His revelation nearly three years ago of sexual abuse by a priest within the Diocese of Buffalo touched off a wave of further complaints, which soon led to the departure of former diocesan leaders. Michael Whalen, when asked about the lawsuit filed against the diocese Monday by the New York State Attorney General, called the action "a big stepping stone" toward justice.
On Monday, Attorney General Letitia James announced a lawsuit against the Diocese, Bishop Emeritus Richard Malone, retired Auxiliary Bishop Edward Grosz and current apostolic administrator Bishop Edward Scharfenberger, which contends the Diocese and its former top leaders failed to protect minors from clergy sexual abuse. It is alleged they did so by neglecting to follow prevention guidelines set by the United States Conference of Catholic Bishops, by transferring accused clergy in order to avoid Vatican scrutiny and removal, and by misusing charitable assets to provide support to many of those accused priests.
"With the Attorney General suing the Diocese, we'll be able to see exactly how much abuse was going on for decades, if not you know, a couple of decades going on here," said Michael Whalen, whose appearance on a Buffalo street corner in February 2018 would become just the first of numerous stories to emerge of alleged past sexual abuse by clergy.
In addition to the lawsuit, Attorney General James filed a motion that, if granted, would order the Diocese to reveal the names of all accused clergy and detail their alleged misdeeds. Arguments are scheduled to be heard December 10 in New York City.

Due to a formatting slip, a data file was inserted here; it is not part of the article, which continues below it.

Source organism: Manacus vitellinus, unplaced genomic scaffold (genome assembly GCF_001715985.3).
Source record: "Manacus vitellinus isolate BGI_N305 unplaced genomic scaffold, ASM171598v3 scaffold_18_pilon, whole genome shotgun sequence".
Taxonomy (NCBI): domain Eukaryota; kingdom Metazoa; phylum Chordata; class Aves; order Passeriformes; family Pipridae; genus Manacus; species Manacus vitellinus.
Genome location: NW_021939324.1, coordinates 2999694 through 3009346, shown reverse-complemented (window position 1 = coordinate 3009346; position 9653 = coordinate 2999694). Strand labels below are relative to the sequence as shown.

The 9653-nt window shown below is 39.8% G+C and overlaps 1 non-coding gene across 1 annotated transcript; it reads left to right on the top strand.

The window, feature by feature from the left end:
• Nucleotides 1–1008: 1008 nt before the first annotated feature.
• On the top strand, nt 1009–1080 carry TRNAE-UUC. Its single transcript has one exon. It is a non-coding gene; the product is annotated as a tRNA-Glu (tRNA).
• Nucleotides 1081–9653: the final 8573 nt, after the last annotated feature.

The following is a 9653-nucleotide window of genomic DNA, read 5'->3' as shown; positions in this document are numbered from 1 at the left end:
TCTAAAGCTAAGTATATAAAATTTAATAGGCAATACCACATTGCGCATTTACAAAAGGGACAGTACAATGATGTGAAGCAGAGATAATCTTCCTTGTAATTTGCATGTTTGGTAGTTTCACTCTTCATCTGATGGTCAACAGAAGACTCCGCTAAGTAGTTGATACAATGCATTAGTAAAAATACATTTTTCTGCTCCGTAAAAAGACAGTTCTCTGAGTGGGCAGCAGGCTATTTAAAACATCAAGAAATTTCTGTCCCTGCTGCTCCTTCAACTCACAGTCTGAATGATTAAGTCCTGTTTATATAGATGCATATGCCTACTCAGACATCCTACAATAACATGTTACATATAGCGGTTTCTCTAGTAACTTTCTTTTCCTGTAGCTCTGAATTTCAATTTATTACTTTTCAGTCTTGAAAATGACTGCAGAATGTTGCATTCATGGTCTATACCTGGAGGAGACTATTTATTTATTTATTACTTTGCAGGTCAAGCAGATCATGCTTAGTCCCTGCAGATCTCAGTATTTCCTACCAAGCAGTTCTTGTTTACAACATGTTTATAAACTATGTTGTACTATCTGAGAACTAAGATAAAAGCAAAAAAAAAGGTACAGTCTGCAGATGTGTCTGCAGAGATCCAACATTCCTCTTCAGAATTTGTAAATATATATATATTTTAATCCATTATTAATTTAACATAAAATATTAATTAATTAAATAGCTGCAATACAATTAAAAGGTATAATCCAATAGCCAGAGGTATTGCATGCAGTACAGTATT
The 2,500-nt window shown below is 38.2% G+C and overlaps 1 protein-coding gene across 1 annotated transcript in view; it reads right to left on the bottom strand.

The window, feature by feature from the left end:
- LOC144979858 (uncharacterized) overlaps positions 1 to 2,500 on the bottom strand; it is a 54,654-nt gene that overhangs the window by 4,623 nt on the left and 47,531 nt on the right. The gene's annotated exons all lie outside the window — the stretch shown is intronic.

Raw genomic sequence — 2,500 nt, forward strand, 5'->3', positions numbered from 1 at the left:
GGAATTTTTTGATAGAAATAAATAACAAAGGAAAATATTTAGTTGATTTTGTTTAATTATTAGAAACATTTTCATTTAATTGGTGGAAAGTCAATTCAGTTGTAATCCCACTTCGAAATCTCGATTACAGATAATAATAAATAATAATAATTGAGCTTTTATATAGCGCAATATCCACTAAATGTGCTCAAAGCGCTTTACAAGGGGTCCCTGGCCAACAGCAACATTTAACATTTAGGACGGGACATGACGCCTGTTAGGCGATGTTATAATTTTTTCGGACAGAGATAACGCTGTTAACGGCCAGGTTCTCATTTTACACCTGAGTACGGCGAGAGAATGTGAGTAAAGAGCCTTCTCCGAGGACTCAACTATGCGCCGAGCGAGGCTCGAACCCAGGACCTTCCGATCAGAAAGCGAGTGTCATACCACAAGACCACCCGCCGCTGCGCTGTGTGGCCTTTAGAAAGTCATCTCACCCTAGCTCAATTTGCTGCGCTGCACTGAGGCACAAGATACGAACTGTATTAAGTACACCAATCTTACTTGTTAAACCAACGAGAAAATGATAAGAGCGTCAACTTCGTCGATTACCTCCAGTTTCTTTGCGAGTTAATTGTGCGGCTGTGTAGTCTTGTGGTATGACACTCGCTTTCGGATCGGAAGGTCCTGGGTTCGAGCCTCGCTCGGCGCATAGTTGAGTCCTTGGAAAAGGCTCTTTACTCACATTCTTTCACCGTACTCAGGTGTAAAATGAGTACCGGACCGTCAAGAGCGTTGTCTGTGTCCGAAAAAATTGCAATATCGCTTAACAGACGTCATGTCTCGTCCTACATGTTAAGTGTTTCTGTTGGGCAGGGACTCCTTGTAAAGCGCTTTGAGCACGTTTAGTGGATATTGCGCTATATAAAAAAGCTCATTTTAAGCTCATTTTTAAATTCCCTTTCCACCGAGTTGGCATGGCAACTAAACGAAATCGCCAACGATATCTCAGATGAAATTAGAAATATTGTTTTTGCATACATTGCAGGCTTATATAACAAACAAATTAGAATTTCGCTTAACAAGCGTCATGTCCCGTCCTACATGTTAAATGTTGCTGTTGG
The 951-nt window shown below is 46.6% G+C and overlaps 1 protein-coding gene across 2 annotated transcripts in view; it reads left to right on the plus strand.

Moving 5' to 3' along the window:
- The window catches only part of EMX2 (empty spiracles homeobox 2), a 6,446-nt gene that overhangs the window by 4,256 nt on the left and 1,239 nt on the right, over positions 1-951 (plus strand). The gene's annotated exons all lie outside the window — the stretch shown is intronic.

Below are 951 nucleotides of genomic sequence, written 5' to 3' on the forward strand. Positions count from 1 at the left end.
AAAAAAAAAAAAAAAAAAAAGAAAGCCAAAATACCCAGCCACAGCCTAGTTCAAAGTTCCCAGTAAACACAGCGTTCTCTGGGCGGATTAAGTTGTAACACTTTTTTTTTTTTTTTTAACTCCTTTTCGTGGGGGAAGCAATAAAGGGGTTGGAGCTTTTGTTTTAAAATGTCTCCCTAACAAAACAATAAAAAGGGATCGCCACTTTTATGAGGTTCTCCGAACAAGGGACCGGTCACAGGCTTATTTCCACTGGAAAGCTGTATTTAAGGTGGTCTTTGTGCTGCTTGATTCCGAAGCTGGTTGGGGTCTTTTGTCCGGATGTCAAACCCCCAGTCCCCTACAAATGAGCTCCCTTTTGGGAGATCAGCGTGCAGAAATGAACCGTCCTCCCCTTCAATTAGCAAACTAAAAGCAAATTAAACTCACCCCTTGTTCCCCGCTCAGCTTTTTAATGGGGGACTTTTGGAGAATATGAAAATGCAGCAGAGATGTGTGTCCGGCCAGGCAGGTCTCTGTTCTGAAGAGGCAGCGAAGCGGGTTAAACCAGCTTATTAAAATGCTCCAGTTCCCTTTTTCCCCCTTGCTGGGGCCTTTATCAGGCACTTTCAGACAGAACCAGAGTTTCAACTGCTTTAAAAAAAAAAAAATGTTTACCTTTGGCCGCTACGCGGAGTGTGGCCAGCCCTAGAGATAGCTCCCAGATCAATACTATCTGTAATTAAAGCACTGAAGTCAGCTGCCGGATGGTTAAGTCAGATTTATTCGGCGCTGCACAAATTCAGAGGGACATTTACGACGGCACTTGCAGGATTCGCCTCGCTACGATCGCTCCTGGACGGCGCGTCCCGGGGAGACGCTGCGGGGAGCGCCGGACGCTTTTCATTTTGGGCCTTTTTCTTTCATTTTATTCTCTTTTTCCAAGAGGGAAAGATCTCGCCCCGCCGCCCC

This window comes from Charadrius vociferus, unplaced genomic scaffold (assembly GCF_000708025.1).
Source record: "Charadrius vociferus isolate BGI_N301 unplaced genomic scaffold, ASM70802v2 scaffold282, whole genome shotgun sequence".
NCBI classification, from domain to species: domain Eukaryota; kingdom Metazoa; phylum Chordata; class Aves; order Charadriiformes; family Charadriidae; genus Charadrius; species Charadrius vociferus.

"I think for me and, I know, for a bunch of survivors, I think that is more justice than anything," Whalen said. "To know that in the files, they knew, and they hid, and they moved these priests around. For us and survivors, I think that is what we want to see, mostly."
The Diocese of Buffalo issued a written statement Monday following the Attorney General's announcement: "We will be reviewing this lawsuit just announced by the New York Attorney General and weighing the Diocese’s response. In the meantime, we wish to reiterate that there is zero tolerance for sexual abuse of a minor or of sexual harassment of an adult in the Diocese of Buffalo by any member of the clergy, employee or volunteer. The Diocese has put in place rigorous policies and protocols governing required behavior as well as a code of conduct which all clergy are expected to abide by. Moreover, the Diocese has committed to full cooperation with all civil authorities in both the reporting and investigation of alleged crimes and complaints."
Whalen named Father Norbert Orsolits as his childhood abuser. The Buffalo News later approached the retired priest, who confessed to reporters misconduct involving several victims.
Whalen's tale caught the attention of Bishop Malone's then executive assistant, Siobhan O'Connor, who later leaked diocesan documents to news media and became a whistleblower in the clergy sex abuse scandal. Whalen credits her support, and the willingness of others to believe his story, with helping him along the path to healing.
He is at peace with his life, telling WBFO his grandchildren keep him grounded. He also says despite his abuse, he never really quit on his faith.
"I'm good," Whalen said. "My prayers are being answered. With what the AG did, you know, it's these little things, these little miracles that happen with my faith. I've never lost it. I said it from the beginning. I've never lost it. God and I are in a great place together. So yeah, I'm in a great place. I'm happy."